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Bruce Rauner

Governor Bruce Rauner’s Budget Address, Annotated

Feb 16, 2017
Illinois Public Radio

Illinois Governor Bruce Rauner delivered his third annual budget address to the General Assembly Wednesday. Here are his full remarks, with explanatory notes from Illinois Public Radio reporters.

Illinois Information Service

Illinois Governor Bruce Rauner struck an upbeat tone in his third State of the State address Wednesday.  He also tried to project an image of someone willing to compromise -- but in such a way that Democrats say he glossed over his own role in the crisis that's hobbling Illinois government.

Governor Bruce Rauner's administration is accusing Illinois' biggest government union of an unfair labor practice.

Gov. Bruce Rauner signed an executive order Monday to create the Illinois Competitiveness Council, which will review numerous state regulations -- particularly those that pertain to private enterprise.

Rauner believes state rules stand in the way of entrepreneurs who want to develop and expand their business.  

He may be the state's highest-ranking Republican, but Gov. Bruce Rauner Thursday continued to be cagey about where he stands on Donald Trump.

Rauner has been asked about Trump by reporters time and time again. He usually answers something like "I'm not going to talk about politics, per se, or the Presidential election. I've made my statements clear."

But actually not all that clear.

Rauner in May said he would back his party's nominee; at the time Trump hadn't locked up the nomination, but he was close.

As supporters of automatic voter registration are set to hold a press conference Monday morning, Gov. Bruce Rauner is defending his veto of a plan that would have made it a reality in Illinois.

A number of Illinois politicians continue to push the issue of of term limits.

 As Chairman of the Democratic Party of Illinois, House Speaker Michael Madigan ran the show for Illinois’ delegation last week at the Democratic National Convention.

Madigan took some time before the convention wrapped up to sit down in Philadelphia with Illinois Public Radio Statehouse Bureau Chief Amanda Vinicky and WBBM radio's Craig Dellimore.

Illinois Democrats joined fellow party members in Philadelphia Monday for the Democratic National Convention. But state politics, not the national scene, was the focus of the delegation’s first official day of business.

Labor unions are attacking Illinois Gov. Bruce Rauner for several vetoes issues late last week. The Republican governor rejected measures that would have raised wages for state contractors that take care of the elderly and disabled.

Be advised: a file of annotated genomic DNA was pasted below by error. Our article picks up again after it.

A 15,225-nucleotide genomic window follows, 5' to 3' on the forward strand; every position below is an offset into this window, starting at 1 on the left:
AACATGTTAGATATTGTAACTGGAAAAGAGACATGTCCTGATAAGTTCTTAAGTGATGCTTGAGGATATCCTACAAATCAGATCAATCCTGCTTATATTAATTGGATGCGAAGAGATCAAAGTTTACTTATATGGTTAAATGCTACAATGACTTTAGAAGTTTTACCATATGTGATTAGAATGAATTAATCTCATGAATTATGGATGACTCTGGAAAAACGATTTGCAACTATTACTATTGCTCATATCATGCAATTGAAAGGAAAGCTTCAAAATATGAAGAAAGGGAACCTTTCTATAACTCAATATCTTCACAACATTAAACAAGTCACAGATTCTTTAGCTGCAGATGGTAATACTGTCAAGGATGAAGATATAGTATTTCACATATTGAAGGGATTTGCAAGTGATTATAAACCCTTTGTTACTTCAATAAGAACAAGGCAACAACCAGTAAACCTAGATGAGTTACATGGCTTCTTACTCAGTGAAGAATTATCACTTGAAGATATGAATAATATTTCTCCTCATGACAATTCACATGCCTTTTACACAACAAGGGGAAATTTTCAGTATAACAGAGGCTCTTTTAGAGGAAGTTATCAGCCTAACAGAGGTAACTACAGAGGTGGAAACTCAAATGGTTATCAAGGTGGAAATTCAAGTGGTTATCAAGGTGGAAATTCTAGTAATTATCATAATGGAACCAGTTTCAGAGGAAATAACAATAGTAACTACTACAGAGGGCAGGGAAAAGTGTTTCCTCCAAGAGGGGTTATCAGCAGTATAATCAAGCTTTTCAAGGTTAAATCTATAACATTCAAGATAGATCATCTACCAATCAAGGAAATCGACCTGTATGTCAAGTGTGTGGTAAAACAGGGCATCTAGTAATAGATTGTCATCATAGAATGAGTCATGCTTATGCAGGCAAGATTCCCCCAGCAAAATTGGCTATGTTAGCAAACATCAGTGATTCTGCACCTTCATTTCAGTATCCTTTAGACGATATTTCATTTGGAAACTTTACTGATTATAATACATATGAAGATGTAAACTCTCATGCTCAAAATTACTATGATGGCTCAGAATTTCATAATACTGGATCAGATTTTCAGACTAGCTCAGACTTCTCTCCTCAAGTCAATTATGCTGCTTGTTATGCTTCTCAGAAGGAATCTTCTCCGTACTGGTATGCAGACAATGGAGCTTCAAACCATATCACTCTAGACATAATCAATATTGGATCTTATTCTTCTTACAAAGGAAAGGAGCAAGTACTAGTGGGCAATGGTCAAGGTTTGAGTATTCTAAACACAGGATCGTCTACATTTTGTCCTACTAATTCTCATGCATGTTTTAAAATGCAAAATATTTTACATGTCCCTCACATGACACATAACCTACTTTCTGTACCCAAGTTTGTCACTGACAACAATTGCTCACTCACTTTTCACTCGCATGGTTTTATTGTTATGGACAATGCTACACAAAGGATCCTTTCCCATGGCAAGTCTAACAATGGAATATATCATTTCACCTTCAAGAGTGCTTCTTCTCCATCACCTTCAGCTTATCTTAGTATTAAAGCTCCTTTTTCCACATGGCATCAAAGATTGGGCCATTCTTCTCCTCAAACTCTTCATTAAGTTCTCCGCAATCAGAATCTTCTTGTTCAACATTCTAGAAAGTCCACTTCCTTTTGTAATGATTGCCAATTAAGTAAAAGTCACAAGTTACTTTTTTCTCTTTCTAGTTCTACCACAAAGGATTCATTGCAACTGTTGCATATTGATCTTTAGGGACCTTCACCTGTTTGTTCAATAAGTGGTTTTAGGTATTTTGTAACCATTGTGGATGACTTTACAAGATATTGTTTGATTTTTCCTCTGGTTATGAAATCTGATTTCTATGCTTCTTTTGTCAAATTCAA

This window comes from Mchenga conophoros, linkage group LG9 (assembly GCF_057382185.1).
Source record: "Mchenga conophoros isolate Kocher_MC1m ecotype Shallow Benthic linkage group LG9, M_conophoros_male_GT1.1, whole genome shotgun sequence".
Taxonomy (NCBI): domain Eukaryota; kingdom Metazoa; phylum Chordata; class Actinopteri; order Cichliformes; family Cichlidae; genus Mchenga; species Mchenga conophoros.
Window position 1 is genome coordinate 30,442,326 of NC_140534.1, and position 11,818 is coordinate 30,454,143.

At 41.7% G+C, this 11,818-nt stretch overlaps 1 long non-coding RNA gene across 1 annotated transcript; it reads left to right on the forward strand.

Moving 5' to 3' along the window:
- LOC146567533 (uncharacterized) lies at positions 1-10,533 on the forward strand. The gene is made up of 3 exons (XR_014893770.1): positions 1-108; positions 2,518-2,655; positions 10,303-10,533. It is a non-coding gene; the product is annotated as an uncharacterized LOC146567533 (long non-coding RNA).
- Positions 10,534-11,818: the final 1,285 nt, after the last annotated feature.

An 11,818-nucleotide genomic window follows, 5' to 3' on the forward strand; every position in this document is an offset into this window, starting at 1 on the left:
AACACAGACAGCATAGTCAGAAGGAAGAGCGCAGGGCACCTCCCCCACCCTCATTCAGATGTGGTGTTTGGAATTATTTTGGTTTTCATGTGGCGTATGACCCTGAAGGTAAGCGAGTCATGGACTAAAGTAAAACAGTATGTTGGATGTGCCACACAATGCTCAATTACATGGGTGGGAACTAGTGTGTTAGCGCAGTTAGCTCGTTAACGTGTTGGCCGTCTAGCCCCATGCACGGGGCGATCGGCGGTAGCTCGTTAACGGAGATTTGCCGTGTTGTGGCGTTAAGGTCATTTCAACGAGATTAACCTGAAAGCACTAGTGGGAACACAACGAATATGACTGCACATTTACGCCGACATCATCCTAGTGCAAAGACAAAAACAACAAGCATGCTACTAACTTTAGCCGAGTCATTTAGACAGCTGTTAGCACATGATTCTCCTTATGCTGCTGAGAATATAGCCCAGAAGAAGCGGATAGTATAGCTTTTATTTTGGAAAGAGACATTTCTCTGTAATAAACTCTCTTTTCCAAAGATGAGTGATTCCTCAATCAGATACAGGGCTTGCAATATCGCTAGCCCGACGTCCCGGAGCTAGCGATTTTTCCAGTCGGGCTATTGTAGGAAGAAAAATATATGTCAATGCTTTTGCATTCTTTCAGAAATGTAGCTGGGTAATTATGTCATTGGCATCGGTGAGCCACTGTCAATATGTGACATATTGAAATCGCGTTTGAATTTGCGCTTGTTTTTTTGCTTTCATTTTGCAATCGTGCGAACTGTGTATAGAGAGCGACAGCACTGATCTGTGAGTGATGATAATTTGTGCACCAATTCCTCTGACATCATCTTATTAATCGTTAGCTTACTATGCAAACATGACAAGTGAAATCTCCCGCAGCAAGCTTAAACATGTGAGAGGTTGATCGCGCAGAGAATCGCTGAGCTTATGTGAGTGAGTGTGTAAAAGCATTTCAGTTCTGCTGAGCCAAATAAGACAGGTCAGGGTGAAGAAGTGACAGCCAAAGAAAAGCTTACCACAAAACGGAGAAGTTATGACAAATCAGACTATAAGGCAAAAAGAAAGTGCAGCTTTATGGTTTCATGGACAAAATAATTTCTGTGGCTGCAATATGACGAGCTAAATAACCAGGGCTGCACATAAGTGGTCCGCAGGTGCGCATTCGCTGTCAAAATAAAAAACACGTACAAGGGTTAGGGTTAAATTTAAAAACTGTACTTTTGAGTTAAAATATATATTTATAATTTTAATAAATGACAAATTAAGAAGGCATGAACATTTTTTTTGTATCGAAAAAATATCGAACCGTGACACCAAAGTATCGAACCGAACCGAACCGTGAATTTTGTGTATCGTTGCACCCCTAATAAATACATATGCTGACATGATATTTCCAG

Gov. Bruce Rauner is apologizing for saying half of Chicago public school teachers are “virtually illiterate.”

The GOP has been talking for years about the need to do more minority outreach: Illinois leaders like former Governor Jim Edgar said at the Republican National Convention in 2008 that it should be a goal,and the Republican National Committee's autopsy of the 2012 election prescribed a dedicated campaign to cultivate black, Hispanics and Asian support. Here's a diversity check, through the prism of Illinois' 2016 delegation to the Republican National Convention, in Cleveland.


Rich Egger

John Miller, President of the University Professionals of Illinois, Local 4100, said the six month spending plan passed by lawmakers and signed by the governor was poorly done and is not even a true budget. And he said it amounts to another cut for higher education.

 An Illinois delegation that’s a mix of political newcomers, elected officials, lobbyists and the like have arrived in Cleveland, as the Republican National Convention gets underway.

The unprecedented Illinois budget impasse has ended ... for now. Lawmakers passed and the governor signed a partial budget Thursday, the final day of fiscal year 2016. But it's only a temporary patch.

The stalemate went longer than many expected.  

Illinois lawmakers are on the verge of passing a state budget, though only a partial one. Thursday is the final day of the 2016 fiscal year.

The plan is for lawmakers to vote on an agreement the governor and the General Assembly's leaders apparently worked out in hours of private meetings yesterday. 

Democratic leaders in the legislature and Gov. Bruce Rauner appear to be close to a deal to approve some funding for social service providers, higher education, capital construction and state operations. The proposal would also fund K-12 schools for all of next fiscal year.